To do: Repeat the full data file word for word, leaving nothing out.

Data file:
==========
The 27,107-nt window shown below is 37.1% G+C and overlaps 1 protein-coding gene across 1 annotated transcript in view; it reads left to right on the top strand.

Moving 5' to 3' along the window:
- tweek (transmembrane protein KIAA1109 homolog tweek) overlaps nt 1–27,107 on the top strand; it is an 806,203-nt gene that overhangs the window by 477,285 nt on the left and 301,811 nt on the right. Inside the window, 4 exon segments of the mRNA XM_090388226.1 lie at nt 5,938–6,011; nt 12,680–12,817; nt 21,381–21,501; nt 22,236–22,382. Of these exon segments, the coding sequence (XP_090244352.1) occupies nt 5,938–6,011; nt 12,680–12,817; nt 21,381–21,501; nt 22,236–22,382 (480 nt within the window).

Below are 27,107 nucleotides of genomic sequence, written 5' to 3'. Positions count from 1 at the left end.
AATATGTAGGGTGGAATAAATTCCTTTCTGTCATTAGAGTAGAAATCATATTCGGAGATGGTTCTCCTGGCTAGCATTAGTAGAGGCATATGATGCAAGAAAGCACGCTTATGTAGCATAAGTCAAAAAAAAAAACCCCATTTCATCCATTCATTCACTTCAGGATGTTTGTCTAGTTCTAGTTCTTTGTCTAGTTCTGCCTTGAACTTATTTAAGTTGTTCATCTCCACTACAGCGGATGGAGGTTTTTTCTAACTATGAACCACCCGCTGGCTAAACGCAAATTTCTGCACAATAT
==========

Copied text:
The 27,107-nt window shown below is 37.1% G+C and overlaps 1 protein-coding gene across 1 annotated transcript in view; it reads left to right on the top strand.

Moving 5' to 3' along the window:
- tweek (transmembrane protein KIAA1109 homolog tweek) overlaps nt 1–27,107 on the top strand; it is an 806,203-nt gene that overhangs the window by 477,285 nt on the left and 301,811 nt on the right. Inside the window, 4 exon segments of the mRNA XM_090388226.1 lie at nt 5,938–6,011; nt 12,680–12,817; nt 21,381–21,501; nt 22,236–22,382. Of these exon segments, the coding sequence (XP_090244352.1) occupies nt 5,938–6,011; nt 12,680–12,817; nt 21,381–21,501; nt 22,236–22,382 (480 nt within the window).

Below are 27,107 nucleotides of genomic sequence, written 5' to 3'. Positions count from 1 at the left end.
AATATGTAGGGTGGAATAAATTCCTTTCTGTCATTAGAGTAGAAATCATATTCGGAGATGGTTCTCCTGGCTAGCATTAGTAGAGGCATATGATGCAAGAAAGCACGCTTATGTAGCATAAGTCAAAAAAAAAAACCCCATTTCATCCATTCATTCACTTCAGGATGTTTGTCTAGTTCTAGTTCTTTGTCTAGTTCTGCCTTGAACTTATTTAAGTTGTTCATCTCCACTACAGCGGATGGAGGTTTTTTCTAACTATGAACCACCCGCTGGCTAAACGCAAATTTCTGCACAATAT